Cat Bites

Are cat bites dangerous?
Yes. All cats have a large number of bacteria, such as Pasteurella multocida, in their mouths which can be transmitted to the bite wound.  An infected bite wound can become red, swollen and painful with a risk of spread of infection elsewhere in the body.  Affected people may suffer from fever and flu-like signs, and rarely, may die if proper medical treatment is not sought.  Children, the elderly, ill and immunosuppressed individuals are particularly vulnerable to developing severe infections.

What immediate action should I take if bitten by a cat?
The wound should be washed under running water.  Scrubbing of wounds, use of strong disinfectants, ointments or other chemicals should be avoided since this may harm tissue and delay wound healing.  The wound may be cleaned in salty water (around one teaspoon of salt per pint of water).  Bleeding should be stopped by applying pressure to the wound using an absorbent dressing such as gauze which can be secured by elastoplast.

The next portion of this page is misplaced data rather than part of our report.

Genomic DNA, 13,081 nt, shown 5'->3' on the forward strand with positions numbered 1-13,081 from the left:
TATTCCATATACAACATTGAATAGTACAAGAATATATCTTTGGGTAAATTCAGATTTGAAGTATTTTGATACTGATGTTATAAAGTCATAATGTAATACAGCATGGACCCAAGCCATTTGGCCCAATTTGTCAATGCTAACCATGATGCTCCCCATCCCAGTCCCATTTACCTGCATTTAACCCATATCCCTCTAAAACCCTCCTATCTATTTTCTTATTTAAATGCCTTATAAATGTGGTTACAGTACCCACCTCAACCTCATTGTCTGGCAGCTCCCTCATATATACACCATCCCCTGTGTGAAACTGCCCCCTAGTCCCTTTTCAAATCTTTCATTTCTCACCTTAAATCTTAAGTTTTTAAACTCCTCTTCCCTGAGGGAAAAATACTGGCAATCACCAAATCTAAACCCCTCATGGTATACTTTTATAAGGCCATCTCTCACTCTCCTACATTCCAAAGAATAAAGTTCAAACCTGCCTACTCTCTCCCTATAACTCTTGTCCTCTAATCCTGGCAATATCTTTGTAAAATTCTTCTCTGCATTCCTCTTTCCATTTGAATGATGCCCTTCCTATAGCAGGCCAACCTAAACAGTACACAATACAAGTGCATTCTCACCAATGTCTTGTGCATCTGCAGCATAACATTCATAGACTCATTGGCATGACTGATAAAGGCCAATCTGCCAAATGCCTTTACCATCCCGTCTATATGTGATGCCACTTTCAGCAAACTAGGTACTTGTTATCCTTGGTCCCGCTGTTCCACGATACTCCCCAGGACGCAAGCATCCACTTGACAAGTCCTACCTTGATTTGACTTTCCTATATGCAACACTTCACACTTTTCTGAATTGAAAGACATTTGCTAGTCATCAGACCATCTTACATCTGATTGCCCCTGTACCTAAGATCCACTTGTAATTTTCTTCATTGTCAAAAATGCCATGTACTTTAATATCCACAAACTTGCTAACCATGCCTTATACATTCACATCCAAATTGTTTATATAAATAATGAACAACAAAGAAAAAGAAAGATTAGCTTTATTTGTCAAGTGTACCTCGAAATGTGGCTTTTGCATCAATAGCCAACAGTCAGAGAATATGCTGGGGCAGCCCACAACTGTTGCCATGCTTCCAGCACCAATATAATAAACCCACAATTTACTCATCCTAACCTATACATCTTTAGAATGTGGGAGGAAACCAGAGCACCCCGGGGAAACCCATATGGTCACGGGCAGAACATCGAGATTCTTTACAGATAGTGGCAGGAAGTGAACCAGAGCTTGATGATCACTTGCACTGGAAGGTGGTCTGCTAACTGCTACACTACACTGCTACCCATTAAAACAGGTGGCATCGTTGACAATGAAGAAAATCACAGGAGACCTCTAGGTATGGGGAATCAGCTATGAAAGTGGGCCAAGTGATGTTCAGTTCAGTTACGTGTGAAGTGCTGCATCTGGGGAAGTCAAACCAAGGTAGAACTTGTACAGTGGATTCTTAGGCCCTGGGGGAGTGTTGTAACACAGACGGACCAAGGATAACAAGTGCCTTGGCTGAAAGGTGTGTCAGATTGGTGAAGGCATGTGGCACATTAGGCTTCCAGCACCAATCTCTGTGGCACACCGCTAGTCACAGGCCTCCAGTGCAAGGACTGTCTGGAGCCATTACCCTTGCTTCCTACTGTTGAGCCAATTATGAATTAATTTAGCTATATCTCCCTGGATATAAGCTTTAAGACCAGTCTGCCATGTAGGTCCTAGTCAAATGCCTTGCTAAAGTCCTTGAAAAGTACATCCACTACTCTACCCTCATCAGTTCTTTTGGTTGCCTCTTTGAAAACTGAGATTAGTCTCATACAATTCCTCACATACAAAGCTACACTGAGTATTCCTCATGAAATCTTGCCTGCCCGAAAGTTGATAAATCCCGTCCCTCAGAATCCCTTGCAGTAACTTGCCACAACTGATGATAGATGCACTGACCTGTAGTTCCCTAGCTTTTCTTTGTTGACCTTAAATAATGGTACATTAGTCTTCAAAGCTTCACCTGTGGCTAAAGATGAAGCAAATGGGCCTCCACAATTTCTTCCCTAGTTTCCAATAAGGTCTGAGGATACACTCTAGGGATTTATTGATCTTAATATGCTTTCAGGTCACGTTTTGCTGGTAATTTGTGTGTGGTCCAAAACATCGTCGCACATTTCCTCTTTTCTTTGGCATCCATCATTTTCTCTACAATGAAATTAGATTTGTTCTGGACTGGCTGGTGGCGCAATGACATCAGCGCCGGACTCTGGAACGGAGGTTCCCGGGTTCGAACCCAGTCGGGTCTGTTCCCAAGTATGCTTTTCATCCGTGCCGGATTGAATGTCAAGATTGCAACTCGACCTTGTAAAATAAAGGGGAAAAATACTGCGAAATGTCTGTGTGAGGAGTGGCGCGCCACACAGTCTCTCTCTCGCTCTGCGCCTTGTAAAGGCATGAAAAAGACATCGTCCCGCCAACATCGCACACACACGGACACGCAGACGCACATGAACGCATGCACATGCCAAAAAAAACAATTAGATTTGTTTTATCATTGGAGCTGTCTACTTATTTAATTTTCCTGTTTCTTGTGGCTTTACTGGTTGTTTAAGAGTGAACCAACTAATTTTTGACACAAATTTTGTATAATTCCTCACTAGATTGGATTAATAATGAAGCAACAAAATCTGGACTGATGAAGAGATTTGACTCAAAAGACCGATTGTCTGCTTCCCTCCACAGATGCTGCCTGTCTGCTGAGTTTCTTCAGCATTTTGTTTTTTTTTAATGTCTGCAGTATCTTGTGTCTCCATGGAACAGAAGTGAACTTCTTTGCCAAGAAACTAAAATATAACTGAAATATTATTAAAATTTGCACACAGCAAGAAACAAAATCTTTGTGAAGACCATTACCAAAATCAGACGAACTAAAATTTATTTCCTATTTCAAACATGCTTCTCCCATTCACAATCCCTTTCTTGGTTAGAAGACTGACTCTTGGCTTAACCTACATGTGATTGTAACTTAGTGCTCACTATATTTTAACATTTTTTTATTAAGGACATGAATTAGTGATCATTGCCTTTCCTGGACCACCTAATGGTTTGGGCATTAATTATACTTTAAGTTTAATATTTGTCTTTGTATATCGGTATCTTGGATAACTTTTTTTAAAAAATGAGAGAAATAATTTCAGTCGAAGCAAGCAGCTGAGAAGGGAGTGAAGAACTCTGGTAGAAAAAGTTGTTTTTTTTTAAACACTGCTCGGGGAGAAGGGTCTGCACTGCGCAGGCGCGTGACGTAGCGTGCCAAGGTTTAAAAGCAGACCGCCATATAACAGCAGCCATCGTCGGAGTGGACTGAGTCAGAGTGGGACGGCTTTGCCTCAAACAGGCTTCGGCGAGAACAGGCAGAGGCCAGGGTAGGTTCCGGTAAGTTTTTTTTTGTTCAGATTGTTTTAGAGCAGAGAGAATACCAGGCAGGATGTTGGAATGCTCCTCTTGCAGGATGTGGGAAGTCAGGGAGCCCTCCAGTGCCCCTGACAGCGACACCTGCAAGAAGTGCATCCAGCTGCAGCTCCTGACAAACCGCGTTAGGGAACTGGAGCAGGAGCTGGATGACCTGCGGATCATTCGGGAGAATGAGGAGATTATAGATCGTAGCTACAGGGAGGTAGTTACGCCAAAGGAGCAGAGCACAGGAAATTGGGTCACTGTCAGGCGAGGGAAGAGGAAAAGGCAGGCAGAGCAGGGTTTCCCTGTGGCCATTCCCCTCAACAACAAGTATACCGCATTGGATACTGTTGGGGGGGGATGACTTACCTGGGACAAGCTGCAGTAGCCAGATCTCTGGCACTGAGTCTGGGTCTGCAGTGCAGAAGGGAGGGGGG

A doctor’s appointment should be made for assessment as soon as possible.

Do I need to see a doctor?
Yes. It is advisable to see a doctor as soon as possible, in order to receive appropriate wound care and follow-up treatment which usually includes a course of antibiotics.  This treatment is given in order to reduce the risk of signs of infection developing at the site of the bite (redness, pain, swelling) or elsewhere (fever, headaches, sickness).  Some wounds may need to be stitched while others will be left open to heal.  A tetanus booster may also be recommended if required.

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